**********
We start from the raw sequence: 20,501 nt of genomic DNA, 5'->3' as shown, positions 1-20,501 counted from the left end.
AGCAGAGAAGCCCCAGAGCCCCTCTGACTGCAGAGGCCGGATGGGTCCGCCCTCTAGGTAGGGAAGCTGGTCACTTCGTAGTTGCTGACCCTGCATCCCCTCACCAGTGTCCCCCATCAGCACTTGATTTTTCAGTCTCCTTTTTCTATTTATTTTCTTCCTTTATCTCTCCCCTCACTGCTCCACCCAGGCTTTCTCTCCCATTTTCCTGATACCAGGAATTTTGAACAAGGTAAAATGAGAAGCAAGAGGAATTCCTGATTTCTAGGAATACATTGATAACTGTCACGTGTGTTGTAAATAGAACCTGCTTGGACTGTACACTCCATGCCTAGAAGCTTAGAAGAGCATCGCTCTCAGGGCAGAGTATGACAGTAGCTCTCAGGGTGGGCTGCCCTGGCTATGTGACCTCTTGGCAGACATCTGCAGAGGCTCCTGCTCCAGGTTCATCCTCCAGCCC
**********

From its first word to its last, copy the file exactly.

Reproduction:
We start from the raw sequence: 20,501 nt of genomic DNA, 5'->3' as shown, positions 1-20,501 counted from the left end.
AGCAGAGAAGCCCCAGAGCCCCTCTGACTGCAGAGGCCGGATGGGTCCGCCCTCTAGGTAGGGAAGCTGGTCACTTCGTAGTTGCTGACCCTGCATCCCCTCACCAGTGTCCCCCATCAGCACTTGATTTTTCAGTCTCCTTTTTCTATTTATTTTCTTCCTTTATCTCTCCCCTCACTGCTCCACCCAGGCTTTCTCTCCCATTTTCCTGATACCAGGAATTTTGAACAAGGTAAAATGAGAAGCAAGAGGAATTCCTGATTTCTAGGAATACATTGATAACTGTCACGTGTGTTGTAAATAGAACCTGCTTGGACTGTACACTCCATGCCTAGAAGCTTAGAAGAGCATCGCTCTCAGGGCAGAGTATGACAGTAGCTCTCAGGGTGGGCTGCCCTGGCTATGTGACCTCTTGGCAGACATCTGCAGAGGCTCCTGCTCCAGGTTCATCCTCCAGCCC